Germany's Social Democrats suffered their worst defeat in over 40 years in the state elections in Saarland on Sunday, as voters vented their anger over Chancellor Gerhard Schröder's welfare reforms.
Saarland's CDU state premier Peter Müller swept to victory in the polls
The poor showing for Schröder's Social Democrats (SPD) in Saarland continued a string of defeats in recent state elections. The party has suffered as the government in Berlin has pushed its painful labor market reforms and social cuts.
Amid low turnout, voters left the SPD smarting by slashing the party's score by one third from 44.4 percent in the last state election in 1999 to a dismal 30.8 percent, according to provisional results. It was the worst result for the SPD in Saarland since 1960.
The conservative Christian Democratic Union (CDU) took advantage of weeks of protests that had seen tens of thousands of people rally against Schröder's labor market reforms to be returned to power with 47.5 percent. The CDU score was only two percentage points better than they tallied five years ago but will result in an absolute majority of 27 seats in the 51-seat state assembly.
"Our goal was to achieve an absolute majority," CDU state premier Peter Müller told ZDF public television. "This is a really big day for the CDU, this is a great result."
SPD stronghold a thing of the past
Müller said he was more than satisfied that the CDU managed to strengthen its hold on the region while retaining its absolute majority. “The Saarland used to be an SPD stronghold that was impregnable for many years. That is why not only defending but even enlarging the CDU’s absolute majority makes us all very proud and marks a proud day for the party in Germany as a whole.”
SPD state leader Heiko Maas summed up the result as a "clear and bitter defeat" and said that debate surrounding Oskar Lafontaine, a former Schröder ally turned opponent, had contributed to the party's bad showing. "Oskar Lafontaine must decide whether he wants in the future to engage himself inside or the outside the SPD," Maas said.
Lafontaine, who hails from the former mining region bordering France and Luxembourg, is from the SPD left and has threatened to join a breakaway party. He has also campaigned with anti-reform protestors in the streets of eastern Germany where unemployment in some places is double that in the richer west. The reform debate has mobilized great resistance in the east and has spread its discontent across the country.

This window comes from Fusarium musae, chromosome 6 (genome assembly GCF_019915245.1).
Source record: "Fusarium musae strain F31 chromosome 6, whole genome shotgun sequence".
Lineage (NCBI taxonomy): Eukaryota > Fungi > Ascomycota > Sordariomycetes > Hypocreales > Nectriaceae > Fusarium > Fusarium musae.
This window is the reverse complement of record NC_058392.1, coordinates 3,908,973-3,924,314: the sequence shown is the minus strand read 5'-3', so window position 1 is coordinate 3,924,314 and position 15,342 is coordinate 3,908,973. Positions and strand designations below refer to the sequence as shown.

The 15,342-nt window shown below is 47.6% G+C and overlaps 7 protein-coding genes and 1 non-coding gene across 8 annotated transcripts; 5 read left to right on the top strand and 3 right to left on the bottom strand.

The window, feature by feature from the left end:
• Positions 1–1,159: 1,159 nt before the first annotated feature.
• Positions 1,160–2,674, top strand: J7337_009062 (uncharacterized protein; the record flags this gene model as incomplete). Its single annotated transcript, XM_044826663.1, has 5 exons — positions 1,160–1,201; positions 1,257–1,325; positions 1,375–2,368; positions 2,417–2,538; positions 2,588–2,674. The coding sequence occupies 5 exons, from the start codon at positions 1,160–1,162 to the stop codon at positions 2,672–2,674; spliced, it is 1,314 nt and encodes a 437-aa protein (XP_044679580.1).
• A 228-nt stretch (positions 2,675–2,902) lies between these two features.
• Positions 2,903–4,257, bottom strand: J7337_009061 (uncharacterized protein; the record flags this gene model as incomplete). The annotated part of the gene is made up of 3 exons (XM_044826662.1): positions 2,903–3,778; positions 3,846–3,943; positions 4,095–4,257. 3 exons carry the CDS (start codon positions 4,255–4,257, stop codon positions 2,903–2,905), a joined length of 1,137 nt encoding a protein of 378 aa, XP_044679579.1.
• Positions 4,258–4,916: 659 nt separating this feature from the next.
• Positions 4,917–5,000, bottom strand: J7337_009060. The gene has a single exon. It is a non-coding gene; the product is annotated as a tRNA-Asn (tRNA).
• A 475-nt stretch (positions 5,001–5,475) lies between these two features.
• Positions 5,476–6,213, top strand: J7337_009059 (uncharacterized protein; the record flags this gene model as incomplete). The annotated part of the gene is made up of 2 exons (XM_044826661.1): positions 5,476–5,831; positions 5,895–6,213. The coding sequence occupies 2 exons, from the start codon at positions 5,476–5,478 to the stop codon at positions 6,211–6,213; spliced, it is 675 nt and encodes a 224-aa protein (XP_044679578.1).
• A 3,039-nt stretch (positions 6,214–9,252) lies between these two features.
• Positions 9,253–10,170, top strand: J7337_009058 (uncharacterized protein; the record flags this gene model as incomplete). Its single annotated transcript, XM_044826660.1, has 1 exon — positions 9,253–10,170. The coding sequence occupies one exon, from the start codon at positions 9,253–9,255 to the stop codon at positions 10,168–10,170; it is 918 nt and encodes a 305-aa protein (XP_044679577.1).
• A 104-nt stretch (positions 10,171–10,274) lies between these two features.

SPD stick with reforms despite defeat
While accepting that opposition to the reforms would play a leading role in the state elections, the SPD remains firm on the policy. Social Democrats party manager Klaus-Uwe Benneter (photo) claims there is no alternative to the reform program. “We must keep a steady course with regard to our reform policy. There are after all strong indications that people are beginning to understand what our intentions are. So if we remain steadfast now, we will benefit in the end.”
However, everyone except the SPD seemed to be benefiting from the anger against the government's program. The Greens, the junior partner in the federal coalition, also benefited picking up 5.6 percent to return to the state assembly. They will be joined there by the liberal Free Democrats, who also passed the five percent barrier needed to win seats in parliament with 5.2 percent.
Falling short of winning seats was the extreme-right National Democratic Party (NPD), with 4.2 percent of the vote according to exit polls.
Turnout for the election was 55.5 percent, down from nearly 69 percent in 1999.
Unemployment a factor in protest vote
Germans usually send warnings to the federal government during elections in the 16 states, and Saarland was the site of the first of four polls this month likely to turn protest voices into votes against Schröder.
An opinion poll by ZDF showed that a huge majority of voters in Saarland were concerned about high unemployment. Schröder's harsh new labor market reforms, to be introduced on January 1, were also a factor.
While the federal government made some minor concessions after the so-called Monday demonstrations began in earnest, particularly in eastern Germany, Schröder has refused to cede any more ground. In the east, that stubbornness has translated into new and worrying support for extreme left and right-wing parties.
Fortunately for Schröder, the concrete changes wrought by Sunday's poll will be negligible. Saarland has only three of 69 seats in the Bundesrat upper house of parliament, where states are represented based on their populations.
Merkel plots further victories
But the psychological impact of this hefty defeat could be tremendous, something the opposition is well aware of. CDU chief Angela Merkel, who is widely tipped to become Schröder’s conservative challenger in general elections in 2006, is already setting her sights on her next ambitious goals.
“This is a signal that our clear course including support for reforms wherever they are needed and courageous action is acknowledged by the electorate,” Merkel said. “I believe that in the next elections in Saxony we will also be able to defend our absolute majority and that in Brandenburg we will catch up with the Social Democrats there.”
More elections loom ominously for Schröder
The eastern states of Brandenburg and Saxony hold elections on September 19, where voters are likely to turn against the SPD in numbers and toward the former communist Party of Democratic Socialism (PDS). A week later, North Rhine-Westphalia, Germany's most populous state and a long-time SPD bastion, will hold local elections.